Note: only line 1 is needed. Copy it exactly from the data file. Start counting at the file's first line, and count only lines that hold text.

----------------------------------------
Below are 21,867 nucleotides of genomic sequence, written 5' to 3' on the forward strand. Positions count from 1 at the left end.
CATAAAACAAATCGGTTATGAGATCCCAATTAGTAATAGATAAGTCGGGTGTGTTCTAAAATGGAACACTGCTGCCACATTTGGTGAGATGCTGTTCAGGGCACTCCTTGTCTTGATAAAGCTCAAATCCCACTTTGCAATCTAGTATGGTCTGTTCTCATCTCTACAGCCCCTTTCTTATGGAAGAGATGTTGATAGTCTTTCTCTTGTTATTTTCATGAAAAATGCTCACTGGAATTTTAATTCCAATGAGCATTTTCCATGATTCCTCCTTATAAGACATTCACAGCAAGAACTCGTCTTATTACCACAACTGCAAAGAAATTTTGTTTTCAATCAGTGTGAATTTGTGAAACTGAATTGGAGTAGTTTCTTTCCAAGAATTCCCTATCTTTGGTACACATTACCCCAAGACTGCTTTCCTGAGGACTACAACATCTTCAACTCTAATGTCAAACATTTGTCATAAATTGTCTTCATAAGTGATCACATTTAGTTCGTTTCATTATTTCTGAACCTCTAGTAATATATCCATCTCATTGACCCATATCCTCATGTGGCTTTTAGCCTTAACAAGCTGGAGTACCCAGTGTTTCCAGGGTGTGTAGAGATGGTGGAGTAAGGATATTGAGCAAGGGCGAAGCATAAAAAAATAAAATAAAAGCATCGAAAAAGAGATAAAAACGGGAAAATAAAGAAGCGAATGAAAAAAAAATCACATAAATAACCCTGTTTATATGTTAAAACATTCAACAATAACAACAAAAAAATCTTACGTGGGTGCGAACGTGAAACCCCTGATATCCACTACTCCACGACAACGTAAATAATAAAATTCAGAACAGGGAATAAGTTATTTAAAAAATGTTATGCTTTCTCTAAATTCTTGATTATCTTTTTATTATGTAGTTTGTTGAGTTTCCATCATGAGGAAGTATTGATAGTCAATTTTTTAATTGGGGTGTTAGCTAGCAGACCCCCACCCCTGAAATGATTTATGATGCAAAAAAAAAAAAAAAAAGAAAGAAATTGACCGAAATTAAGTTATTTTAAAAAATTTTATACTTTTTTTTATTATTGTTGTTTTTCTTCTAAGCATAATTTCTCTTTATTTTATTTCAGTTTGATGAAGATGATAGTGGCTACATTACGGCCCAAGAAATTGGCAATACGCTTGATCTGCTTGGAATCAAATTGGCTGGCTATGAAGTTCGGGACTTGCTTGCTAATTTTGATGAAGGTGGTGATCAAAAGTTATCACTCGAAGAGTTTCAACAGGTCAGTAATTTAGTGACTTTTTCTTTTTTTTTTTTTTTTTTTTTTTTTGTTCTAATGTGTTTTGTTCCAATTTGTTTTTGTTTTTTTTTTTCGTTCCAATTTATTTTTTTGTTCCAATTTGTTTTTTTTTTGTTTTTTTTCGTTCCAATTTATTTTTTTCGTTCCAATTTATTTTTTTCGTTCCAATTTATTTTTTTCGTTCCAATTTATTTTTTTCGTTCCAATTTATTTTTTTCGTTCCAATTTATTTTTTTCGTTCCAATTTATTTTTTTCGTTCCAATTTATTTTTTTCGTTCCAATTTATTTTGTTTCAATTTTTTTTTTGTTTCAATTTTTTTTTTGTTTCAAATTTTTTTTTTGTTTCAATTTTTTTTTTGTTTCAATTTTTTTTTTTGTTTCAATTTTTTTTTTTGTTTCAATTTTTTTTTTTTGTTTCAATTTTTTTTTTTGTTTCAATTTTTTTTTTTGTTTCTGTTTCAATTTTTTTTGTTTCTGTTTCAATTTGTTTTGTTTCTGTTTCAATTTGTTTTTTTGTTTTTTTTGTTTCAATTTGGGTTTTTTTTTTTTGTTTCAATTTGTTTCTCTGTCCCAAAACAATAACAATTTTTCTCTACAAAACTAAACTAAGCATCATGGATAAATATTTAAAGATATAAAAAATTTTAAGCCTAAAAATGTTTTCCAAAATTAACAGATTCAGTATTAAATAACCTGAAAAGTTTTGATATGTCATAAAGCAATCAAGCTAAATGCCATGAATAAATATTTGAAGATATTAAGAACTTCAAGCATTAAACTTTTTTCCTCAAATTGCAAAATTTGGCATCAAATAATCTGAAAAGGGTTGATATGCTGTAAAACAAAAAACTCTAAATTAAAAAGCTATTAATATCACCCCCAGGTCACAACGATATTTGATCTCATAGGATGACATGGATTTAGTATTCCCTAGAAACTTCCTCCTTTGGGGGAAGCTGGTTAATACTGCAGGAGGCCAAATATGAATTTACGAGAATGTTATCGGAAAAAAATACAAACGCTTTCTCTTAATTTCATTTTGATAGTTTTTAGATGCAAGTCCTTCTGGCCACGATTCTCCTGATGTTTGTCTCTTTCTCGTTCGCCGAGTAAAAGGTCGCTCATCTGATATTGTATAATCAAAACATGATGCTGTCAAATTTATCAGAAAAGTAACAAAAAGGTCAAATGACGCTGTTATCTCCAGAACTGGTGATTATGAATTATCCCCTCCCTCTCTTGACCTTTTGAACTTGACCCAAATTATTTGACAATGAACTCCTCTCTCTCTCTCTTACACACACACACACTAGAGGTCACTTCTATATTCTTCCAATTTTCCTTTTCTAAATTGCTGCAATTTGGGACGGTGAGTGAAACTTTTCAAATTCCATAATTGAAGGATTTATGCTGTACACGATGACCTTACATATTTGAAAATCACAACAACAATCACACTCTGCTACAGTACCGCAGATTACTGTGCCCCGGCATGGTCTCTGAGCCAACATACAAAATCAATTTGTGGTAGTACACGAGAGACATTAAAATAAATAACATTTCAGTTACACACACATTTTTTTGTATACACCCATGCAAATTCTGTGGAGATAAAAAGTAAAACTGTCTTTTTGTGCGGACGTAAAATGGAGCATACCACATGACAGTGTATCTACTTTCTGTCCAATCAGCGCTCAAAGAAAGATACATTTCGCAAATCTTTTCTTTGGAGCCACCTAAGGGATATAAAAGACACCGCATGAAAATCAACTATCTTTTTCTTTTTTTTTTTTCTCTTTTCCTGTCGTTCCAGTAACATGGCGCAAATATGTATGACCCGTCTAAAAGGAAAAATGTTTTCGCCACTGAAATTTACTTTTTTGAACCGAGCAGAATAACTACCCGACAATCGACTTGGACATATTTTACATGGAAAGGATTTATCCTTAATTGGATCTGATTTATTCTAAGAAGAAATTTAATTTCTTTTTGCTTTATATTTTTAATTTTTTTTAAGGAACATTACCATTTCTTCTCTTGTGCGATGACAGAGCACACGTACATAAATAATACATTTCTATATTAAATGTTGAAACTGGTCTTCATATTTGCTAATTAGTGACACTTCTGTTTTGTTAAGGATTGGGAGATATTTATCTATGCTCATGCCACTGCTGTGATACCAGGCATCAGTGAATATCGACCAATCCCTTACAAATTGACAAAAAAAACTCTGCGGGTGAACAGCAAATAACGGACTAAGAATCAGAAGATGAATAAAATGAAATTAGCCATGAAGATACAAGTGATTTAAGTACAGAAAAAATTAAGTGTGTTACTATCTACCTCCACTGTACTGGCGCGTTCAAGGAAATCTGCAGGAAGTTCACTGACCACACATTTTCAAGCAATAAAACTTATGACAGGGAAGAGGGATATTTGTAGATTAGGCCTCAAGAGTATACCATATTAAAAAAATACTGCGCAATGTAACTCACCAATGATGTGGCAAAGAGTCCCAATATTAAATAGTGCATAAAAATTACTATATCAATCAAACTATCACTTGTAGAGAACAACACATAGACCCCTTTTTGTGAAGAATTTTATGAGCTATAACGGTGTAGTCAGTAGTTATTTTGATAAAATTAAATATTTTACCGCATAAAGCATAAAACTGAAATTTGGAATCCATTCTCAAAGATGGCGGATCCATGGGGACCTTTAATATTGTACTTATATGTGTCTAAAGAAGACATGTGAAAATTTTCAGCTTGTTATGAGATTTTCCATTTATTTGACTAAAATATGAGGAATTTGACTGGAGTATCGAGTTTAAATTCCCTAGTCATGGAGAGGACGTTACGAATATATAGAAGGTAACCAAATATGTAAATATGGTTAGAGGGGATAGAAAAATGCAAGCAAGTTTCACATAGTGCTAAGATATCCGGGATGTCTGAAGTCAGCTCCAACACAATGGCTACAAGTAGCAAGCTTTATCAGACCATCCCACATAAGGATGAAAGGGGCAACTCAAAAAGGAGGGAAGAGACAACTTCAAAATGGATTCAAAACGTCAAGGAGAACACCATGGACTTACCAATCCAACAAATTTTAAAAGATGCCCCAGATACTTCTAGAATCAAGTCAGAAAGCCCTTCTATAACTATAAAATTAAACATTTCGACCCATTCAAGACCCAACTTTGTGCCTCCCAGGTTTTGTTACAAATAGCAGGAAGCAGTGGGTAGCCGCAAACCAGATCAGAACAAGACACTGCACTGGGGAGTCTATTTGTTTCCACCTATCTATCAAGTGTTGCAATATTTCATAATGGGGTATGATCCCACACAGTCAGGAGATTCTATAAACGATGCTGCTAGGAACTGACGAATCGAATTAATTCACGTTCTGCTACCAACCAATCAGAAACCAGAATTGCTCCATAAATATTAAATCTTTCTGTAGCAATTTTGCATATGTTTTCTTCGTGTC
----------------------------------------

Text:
Below are 21,867 nucleotides of genomic sequence, written 5' to 3' on the forward strand. Positions count from 1 at the left end.